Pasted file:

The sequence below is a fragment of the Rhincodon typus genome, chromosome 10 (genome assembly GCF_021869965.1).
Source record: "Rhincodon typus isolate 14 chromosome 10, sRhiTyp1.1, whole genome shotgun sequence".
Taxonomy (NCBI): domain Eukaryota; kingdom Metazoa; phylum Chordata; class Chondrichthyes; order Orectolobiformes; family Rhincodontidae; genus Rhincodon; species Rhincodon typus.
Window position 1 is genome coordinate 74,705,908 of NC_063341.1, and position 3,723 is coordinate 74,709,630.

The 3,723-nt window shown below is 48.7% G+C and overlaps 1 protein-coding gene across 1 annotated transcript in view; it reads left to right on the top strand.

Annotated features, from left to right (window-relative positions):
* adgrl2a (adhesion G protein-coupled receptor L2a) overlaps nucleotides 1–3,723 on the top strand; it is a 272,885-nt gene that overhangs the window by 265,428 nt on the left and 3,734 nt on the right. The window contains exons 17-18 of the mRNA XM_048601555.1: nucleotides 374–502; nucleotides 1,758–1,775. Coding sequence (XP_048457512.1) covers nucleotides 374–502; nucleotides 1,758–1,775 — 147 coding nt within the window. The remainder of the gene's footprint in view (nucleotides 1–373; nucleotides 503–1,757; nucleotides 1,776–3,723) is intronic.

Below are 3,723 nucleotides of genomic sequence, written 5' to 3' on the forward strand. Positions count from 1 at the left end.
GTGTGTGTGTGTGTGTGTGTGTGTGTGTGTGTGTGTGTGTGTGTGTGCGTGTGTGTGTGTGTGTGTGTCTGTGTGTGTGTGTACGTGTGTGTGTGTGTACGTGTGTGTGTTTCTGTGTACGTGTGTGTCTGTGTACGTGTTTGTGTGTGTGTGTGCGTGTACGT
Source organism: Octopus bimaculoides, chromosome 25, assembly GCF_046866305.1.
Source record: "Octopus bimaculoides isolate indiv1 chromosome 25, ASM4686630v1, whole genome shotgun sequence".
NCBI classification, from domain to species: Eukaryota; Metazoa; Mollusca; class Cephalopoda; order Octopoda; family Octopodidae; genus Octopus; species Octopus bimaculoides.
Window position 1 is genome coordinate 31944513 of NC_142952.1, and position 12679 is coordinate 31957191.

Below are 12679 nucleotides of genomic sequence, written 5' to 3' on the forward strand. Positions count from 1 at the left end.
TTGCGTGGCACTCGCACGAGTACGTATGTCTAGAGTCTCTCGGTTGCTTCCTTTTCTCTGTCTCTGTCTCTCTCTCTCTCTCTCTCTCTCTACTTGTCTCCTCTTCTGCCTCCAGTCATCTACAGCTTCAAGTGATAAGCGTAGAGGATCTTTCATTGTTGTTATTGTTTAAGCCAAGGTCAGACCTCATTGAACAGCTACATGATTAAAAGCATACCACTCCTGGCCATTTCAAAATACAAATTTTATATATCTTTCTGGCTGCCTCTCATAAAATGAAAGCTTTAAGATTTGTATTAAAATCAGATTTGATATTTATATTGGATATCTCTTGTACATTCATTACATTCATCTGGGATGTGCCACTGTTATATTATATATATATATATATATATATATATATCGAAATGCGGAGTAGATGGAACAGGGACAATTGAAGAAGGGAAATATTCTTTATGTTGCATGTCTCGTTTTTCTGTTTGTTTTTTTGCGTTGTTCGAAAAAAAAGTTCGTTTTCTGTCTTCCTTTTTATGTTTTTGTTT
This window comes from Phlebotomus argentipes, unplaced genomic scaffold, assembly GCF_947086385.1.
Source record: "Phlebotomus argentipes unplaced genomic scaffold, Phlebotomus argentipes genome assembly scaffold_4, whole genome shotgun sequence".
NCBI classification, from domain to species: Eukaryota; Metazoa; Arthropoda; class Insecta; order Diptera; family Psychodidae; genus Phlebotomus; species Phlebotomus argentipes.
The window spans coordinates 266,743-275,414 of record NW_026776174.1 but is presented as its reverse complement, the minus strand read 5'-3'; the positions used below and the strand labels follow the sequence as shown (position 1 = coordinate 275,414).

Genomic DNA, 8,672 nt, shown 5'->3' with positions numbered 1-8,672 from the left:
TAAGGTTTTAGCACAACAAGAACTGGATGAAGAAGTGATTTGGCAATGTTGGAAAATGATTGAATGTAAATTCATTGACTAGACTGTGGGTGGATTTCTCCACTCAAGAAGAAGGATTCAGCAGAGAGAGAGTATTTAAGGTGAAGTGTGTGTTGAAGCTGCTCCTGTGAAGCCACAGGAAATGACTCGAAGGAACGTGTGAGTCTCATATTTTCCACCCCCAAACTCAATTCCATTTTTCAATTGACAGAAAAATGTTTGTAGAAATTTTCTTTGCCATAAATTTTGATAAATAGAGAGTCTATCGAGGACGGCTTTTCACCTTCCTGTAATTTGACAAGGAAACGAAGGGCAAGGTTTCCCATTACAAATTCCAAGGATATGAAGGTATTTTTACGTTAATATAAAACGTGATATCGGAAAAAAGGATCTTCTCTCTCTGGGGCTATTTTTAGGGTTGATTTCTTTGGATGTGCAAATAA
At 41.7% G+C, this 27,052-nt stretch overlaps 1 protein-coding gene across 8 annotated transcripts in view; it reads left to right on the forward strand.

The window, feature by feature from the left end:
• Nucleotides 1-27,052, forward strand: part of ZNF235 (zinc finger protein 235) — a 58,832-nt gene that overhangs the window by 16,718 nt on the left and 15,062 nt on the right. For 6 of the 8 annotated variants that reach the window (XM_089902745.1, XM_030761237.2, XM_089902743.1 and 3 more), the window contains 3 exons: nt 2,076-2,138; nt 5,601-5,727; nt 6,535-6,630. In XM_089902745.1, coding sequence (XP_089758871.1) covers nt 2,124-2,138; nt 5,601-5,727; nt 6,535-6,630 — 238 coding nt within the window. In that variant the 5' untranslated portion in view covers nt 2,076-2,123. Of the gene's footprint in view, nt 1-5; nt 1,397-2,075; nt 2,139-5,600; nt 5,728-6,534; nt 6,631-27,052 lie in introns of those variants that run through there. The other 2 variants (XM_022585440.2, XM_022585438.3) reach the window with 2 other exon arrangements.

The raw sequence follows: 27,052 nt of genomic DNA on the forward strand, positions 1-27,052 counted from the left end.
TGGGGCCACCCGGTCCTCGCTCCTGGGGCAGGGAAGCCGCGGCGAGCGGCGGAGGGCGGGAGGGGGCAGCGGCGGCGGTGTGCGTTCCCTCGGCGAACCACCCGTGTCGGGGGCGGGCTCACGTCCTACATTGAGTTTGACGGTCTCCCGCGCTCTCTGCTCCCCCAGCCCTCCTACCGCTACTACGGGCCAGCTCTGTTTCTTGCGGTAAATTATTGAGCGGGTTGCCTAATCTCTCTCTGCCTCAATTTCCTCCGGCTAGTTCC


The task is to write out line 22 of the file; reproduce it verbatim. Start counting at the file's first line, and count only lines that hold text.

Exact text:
At 41.7% G+C, this 27,052-nt stretch overlaps 1 protein-coding gene across 8 annotated transcripts in view; it reads left to right on the forward strand.